[21:25:06] MULVANEY: Yeah, because I think the bill -- at least that the offer that we received from the Democrats the last couple days included a good bit of money for border security.

The Democrats said they would go to the mat and shut the government down over the border wall, the bricks and mortar. But there's a lot of things we agree on, both parties do, in securing the border. And it allows the president to follow through on his promise to make that border more secure.

Stop people coming over, stop drugs from coming over. So there's things we can do by way of maintenance and technology, gates, bridges, roads that kind of stuff that make a real difference in that southern border security, so.

TAPPER: But the president says he's not backing down on the wall.

MULVANEY: Not back -- well, we're not backing down. Keep in mind, this is just -- this bill is just for the last five months of this year. We're actually half -- almost more than halfway through fiscal year '17. We're only talking about through the end of September.

The discussion for what to do in fiscal year '18 starts October 1st. That discussion actually starts as soon as this bill is signed. So we're going to continue these conversations. We just thought that it would be a good first step to get these things that everybody agrees on and take that idea of a government shutdown off the table.

TAPPER: Democrats say that they want some funding for Obamacare subsidies for lower income Americans as part of this deal. Is the president willing to go along with that?

MULVANEY: No. In fact, they only raised that about two weeks ago. They complained about us bringing our issues late to the table. We brought the idea of wall funding, more military funding in early March to the Hill. They dropped this Obamacare bailout, these insurance company payments about two weeks ago. I think they also raised Puerto Rico for the first time a couple of days ago. So these are things they brought to the table very late.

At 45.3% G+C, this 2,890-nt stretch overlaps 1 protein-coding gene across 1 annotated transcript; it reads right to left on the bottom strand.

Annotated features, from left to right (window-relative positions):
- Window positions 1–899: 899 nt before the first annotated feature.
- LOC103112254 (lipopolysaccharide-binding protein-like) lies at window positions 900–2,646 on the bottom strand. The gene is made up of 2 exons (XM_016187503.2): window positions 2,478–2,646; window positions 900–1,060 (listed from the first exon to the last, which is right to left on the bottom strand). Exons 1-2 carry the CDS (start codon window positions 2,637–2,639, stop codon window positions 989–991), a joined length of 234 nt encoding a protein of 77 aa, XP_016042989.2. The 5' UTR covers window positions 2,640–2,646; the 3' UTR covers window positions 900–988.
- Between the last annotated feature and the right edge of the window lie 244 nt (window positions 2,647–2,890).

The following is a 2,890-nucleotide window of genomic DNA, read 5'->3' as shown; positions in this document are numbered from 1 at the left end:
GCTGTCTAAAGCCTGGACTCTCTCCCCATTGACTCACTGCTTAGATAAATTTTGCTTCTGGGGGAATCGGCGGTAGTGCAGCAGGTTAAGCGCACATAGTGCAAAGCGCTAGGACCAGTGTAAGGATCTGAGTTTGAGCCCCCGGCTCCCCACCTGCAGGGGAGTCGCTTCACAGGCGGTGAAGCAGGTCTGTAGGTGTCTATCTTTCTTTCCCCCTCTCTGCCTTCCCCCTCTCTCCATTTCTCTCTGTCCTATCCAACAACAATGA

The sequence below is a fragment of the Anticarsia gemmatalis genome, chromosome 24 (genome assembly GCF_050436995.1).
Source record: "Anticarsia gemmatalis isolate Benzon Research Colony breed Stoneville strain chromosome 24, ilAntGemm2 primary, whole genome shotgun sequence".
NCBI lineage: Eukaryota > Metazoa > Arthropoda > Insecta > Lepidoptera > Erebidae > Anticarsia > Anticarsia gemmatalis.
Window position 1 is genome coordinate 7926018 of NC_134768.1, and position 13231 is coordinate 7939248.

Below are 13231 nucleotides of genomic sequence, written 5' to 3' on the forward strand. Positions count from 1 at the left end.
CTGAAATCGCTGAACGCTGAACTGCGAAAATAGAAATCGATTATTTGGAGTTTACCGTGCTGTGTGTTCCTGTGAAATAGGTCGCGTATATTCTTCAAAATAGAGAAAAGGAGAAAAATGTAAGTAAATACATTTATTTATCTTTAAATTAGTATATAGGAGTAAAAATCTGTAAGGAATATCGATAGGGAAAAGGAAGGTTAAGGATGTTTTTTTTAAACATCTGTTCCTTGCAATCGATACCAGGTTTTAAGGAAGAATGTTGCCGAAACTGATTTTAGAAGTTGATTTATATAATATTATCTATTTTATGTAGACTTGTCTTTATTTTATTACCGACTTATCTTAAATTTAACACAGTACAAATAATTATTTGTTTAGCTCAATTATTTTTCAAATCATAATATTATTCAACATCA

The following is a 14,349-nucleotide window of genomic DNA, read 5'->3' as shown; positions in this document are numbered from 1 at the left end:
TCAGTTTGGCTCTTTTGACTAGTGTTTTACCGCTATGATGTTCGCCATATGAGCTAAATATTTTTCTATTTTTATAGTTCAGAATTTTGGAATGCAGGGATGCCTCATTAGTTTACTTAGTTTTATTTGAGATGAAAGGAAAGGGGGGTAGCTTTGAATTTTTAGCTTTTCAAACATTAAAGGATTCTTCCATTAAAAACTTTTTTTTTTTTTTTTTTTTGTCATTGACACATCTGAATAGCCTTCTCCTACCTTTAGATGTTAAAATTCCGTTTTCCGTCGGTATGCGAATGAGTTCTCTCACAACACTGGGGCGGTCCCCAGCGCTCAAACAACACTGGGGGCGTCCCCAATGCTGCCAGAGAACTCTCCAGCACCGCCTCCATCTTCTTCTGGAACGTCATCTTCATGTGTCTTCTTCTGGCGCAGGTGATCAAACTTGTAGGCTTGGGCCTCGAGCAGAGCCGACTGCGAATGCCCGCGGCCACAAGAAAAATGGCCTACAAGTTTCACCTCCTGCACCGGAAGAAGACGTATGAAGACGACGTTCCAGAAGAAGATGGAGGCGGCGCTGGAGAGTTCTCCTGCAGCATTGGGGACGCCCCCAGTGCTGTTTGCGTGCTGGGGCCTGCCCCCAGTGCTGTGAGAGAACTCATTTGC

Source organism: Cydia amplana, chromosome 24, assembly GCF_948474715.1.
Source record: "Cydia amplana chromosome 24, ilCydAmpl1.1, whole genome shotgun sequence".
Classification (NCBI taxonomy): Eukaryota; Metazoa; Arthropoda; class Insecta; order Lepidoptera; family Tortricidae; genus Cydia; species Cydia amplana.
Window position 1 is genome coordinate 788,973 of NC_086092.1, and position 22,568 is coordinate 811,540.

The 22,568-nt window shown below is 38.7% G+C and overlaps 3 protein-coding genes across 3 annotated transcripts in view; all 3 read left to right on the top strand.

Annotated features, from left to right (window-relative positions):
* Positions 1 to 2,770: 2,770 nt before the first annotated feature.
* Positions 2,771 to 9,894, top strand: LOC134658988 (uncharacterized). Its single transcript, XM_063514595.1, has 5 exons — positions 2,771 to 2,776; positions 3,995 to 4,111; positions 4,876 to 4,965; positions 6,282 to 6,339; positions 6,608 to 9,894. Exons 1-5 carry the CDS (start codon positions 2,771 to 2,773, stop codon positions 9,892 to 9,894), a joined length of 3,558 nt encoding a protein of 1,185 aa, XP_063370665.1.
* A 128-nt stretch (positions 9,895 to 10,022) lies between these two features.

We made it very clear early on that, "Yeah, OK, if you want to talk about those payments to the insurance companies, we will trade you a dollar for dollar on bricks and mortar for the wall." But they said no to that. We agreed to put that off for another day and then try to move forward on securing the border as best we can right now.

TAPPER: And there will be an agreement, you think?

MULVANEY: I hope so. Here's what concerns me is that we informed the Democrats yesterday that we were not going to insist for now on bricks and mortar. We're going to move that discussion until September of this year for fiscal year '18.

And we thought that was going to get a deal done. And we've not heard anything from them today. So now I'm not sure what's happening. I'd be curious to ask the Democrats where they stand on a shutdown right now because we thought we had a deal as of yesterday.

TAPPER: And let me ask you about tax reform. The president's proposal expected this evening or maybe tomorrow on lowering rates, maybe not detailed bill but some broad strokes. Lowering the corporate tax rate 35 percent to 15 percent?

MULVANEY: Yeah. I don't want to confirm the actual numbers, but I can tell you that number is pretty accurate. Official rollout would be tomorrow. We talked about it in terms of guiding principals, plus some rates and that's what we're going to talk about tomorrow. Talk about the specific corporate rate, some of the individual tax rates and so forth along with some principals that the administrations are going to be pushing as part of its proposals.

TAPPER: You are a deficit hawk. Are you one when you're on the Congress and that going to explode the deficit?

MULVANEY: No, not really. There will be growth on the other side. In fact, that's what this entire thing is keyed to do. We backfilled our tax plan. We didn't start off with rates. We didn't start off with impact on particular segments.

What we said was we need economic growth. We need people to go back to work. We need people in better paying jobs and more jobs, more ability to move between jobs. We need more upward mobility in the country again and that's what this tax bill is designed to.